My other research was sparked by the death of one of my closest friends. Scott Vallee and I went to high school and Keene together, graduating in 1997, and he ended up working at Tufts Health Plan with me after college. Scott contracted a weirdly aggressive colon cancer. He died a week after his 30th birthday, and less than a year after his wedding to Jessica Dimatteo (also a Keene grad) at the college camp. That really shook my core.
His parents and his friends donated a memorial bench for him, which is still at the college camp. Every summer, my family and I visit the bench and we wish “Uncle” Scott a happy birthday. His death happened the summer before we moved to Alfred; when I arrived, the woman I had adopted as my informal mentor was losing her battle to ovarian cancer. She died in June, almost one year after Scott. I ended up (ironically) taking over the Death and Dying class that she was scheduled to teach. My grief over the loss of these two amazing people was still very fresh and raw, and teaching allowed me to explore a lot of issues, both personally and professionally. The outgrowth is that I’m now branching off into death research. I’m looking at social media use around death. I’ll ask my students, “How many of you have heard about a death over Facebook? How many have used social media to help you grieve? I am also looking at how we are using social media in ways that can either help or hinder our grieving process and support.
The third thing that I’m looking at is green burials, and that’s a direct result of my time at Keene. It’s obnoxious to realize how much hardwood, steel, concrete, and chemicals are being put into the earth every year. Why? Why are we obsessed with preservation of the body? What are some sustainable, earth-friendly burial practices? How can we help the current population to consider sustainability in their death plans?
My husband, Kevin, works as a technician for Alfred’s Physics and Astronomy Department. He helps maintain the observatory and all the physics lab equipment. I met him my junior year of high school, and I took him to the junior prom. He worked two full-time jobs while I was at Keene, although he visited almost every weekend, and attended all of the events along with me. We’ve been together since 1992, and we just celebrated our 20th wedding anniversary. We have two children together. They’ve both been Girl Scouts, and I’ve been a Girl Scout troop leader for four years. Last year, we did the Wonders of Water Badge. I was able to draw on the environmental studies class I had, and I talked about the water table and the water cycle. Recalling the passion my own teachers exhibited when we did our Ashuelot river cleanup, I led my troop in a roadside cleanup, advocating that preventing trash from entering the local waterways is in an important first step in thinking of the environment. I also joined the local volunteer fire department. My husband is a volunteer firefighter, and they created a position for me to be the photojournalist, so I take pictures, submit articles to the newspaper about what the fire department is doing, and will be helping to maintain their website and archives. Also, I just joined the local partnership on aging, which works as a community network of people who are involved in making older people happy in the community.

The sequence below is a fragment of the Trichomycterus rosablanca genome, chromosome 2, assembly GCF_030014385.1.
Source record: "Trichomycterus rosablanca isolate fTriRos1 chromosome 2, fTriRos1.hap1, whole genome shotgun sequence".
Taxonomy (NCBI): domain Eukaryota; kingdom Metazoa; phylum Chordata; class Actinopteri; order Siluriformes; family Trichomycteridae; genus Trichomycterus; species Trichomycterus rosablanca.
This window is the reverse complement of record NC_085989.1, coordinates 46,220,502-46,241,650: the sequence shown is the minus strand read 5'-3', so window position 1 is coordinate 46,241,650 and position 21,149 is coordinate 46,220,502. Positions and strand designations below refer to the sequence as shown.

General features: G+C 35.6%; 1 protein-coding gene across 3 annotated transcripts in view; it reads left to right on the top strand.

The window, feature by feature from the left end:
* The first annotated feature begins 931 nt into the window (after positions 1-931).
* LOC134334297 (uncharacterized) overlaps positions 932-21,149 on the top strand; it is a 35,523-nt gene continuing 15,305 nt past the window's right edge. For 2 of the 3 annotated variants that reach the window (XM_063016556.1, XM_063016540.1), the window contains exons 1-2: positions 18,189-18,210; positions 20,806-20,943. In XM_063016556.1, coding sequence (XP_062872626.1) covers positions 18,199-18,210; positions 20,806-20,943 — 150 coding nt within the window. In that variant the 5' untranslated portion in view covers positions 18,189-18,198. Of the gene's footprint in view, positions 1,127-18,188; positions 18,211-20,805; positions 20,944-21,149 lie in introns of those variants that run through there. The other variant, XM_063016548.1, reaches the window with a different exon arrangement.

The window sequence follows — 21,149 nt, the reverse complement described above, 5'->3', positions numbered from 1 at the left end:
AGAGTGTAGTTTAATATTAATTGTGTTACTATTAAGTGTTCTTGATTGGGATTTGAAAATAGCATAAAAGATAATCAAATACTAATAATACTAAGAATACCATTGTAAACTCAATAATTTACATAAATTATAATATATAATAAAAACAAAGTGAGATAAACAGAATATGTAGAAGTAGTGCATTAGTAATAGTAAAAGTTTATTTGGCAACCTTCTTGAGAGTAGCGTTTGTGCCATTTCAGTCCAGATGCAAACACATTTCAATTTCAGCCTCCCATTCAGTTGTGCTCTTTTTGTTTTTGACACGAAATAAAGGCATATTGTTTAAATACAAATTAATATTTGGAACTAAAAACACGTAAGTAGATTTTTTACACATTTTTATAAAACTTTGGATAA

I tell my students, “You never realize how much a place comes back to you until you leave.” There are so many fall days when there is that perfect crispness in the air, and my husband and I will say, “It’s a Keene day.” We can’t look at a jack-o-lantern without thinking of Keene’s main street with about 12,000 pumpkins. Whenever we drive through, our kids know that we have to stop and get pizza and coffee at “mommy and daddy’s favorite places.” It’s really cool, when you have formative experiences at a place, how much of it stays with you. I love the relationships I made at Keene. Some of those people are my lifelong friends.
My time at Keene led me to a life that I don’t need a vacation from. I love teaching and learning. We just took students to Philadelphia to a psychology conference. In an informal conversation with the dean I asked, “So at what point should my students not be seeing me in my *Star Wars* pajamas?” Probably never. I’ll probably be that 70-year old professor with bright white sneakers who has a *Star Wars* quote on my syllabus, but that’s just me. I’m a nerd, and it’s not a secret. I’m hoping my classes will include hands-on components, and I will continue to exhibit that same passion that I saw in my Keene State professors. I hope to be able to give students those outside experiences that help augment their education and trigger some spark.
One of the things I appreciated about all of my professors at Keene was that they took time – Dr. Brown singled me out of a class of 100, Mrs. Brown talked to me about how to ask and answer questions, Dr. Bonitatibus expanded my world boundaries and experiences. I’m trying to do the same, to emulate the people that I really looked up to and who helped set me on the path I am on today. My time both inside and outside of the classroom at Keene shaped who I am and what I’ve been able to accomplish, and for that I am truly grateful.